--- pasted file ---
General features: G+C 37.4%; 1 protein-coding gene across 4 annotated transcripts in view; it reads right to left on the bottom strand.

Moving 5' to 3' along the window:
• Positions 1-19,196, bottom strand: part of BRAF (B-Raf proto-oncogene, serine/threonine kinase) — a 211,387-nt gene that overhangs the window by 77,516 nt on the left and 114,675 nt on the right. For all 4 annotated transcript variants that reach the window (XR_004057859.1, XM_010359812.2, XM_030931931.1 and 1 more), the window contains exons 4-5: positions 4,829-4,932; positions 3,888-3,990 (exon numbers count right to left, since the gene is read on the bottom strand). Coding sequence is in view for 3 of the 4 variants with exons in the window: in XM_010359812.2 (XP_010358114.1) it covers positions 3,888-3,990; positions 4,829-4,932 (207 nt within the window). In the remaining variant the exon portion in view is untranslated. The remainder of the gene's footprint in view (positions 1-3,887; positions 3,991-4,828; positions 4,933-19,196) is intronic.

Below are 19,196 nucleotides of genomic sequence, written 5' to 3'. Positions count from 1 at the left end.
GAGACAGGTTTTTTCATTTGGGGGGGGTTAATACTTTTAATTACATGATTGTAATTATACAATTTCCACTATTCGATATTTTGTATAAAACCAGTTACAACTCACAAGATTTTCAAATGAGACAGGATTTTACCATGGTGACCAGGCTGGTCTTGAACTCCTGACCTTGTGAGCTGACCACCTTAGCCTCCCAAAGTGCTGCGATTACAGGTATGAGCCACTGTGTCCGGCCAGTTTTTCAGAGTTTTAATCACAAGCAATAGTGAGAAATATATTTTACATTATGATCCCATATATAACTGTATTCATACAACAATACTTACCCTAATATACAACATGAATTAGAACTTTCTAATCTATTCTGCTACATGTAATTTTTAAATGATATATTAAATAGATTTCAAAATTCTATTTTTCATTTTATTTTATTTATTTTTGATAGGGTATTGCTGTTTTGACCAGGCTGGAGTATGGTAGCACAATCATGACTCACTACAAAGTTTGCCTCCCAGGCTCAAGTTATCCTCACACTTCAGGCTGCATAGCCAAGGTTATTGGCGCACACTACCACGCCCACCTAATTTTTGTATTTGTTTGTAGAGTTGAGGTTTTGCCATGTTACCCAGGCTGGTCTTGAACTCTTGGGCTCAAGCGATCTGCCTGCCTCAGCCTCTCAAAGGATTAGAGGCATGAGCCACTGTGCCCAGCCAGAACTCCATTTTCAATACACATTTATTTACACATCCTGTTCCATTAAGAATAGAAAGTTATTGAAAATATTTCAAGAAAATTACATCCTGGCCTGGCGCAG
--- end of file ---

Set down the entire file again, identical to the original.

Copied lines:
General features: G+C 37.4%; 1 protein-coding gene across 4 annotated transcripts in view; it reads right to left on the bottom strand.

Moving 5' to 3' along the window:
• Positions 1-19,196, bottom strand: part of BRAF (B-Raf proto-oncogene, serine/threonine kinase) — a 211,387-nt gene that overhangs the window by 77,516 nt on the left and 114,675 nt on the right. For all 4 annotated transcript variants that reach the window (XR_004057859.1, XM_010359812.2, XM_030931931.1 and 1 more), the window contains exons 4-5: positions 4,829-4,932; positions 3,888-3,990 (exon numbers count right to left, since the gene is read on the bottom strand). Coding sequence is in view for 3 of the 4 variants with exons in the window: in XM_010359812.2 (XP_010358114.1) it covers positions 3,888-3,990; positions 4,829-4,932 (207 nt within the window). In the remaining variant the exon portion in view is untranslated. The remainder of the gene's footprint in view (positions 1-3,887; positions 3,991-4,828; positions 4,933-19,196) is intronic.

Below are 19,196 nucleotides of genomic sequence, written 5' to 3'. Positions count from 1 at the left end.
GAGACAGGTTTTTTCATTTGGGGGGGGTTAATACTTTTAATTACATGATTGTAATTATACAATTTCCACTATTCGATATTTTGTATAAAACCAGTTACAACTCACAAGATTTTCAAATGAGACAGGATTTTACCATGGTGACCAGGCTGGTCTTGAACTCCTGACCTTGTGAGCTGACCACCTTAGCCTCCCAAAGTGCTGCGATTACAGGTATGAGCCACTGTGTCCGGCCAGTTTTTCAGAGTTTTAATCACAAGCAATAGTGAGAAATATATTTTACATTATGATCCCATATATAACTGTATTCATACAACAATACTTACCCTAATATACAACATGAATTAGAACTTTCTAATCTATTCTGCTACATGTAATTTTTAAATGATATATTAAATAGATTTCAAAATTCTATTTTTCATTTTATTTTATTTATTTTTGATAGGGTATTGCTGTTTTGACCAGGCTGGAGTATGGTAGCACAATCATGACTCACTACAAAGTTTGCCTCCCAGGCTCAAGTTATCCTCACACTTCAGGCTGCATAGCCAAGGTTATTGGCGCACACTACCACGCCCACCTAATTTTTGTATTTGTTTGTAGAGTTGAGGTTTTGCCATGTTACCCAGGCTGGTCTTGAACTCTTGGGCTCAAGCGATCTGCCTGCCTCAGCCTCTCAAAGGATTAGAGGCATGAGCCACTGTGCCCAGCCAGAACTCCATTTTCAATACACATTTATTTACACATCCTGTTCCATTAAGAATAGAAAGTTATTGAAAATATTTCAAGAAAATTACATCCTGGCCTGGCGCAG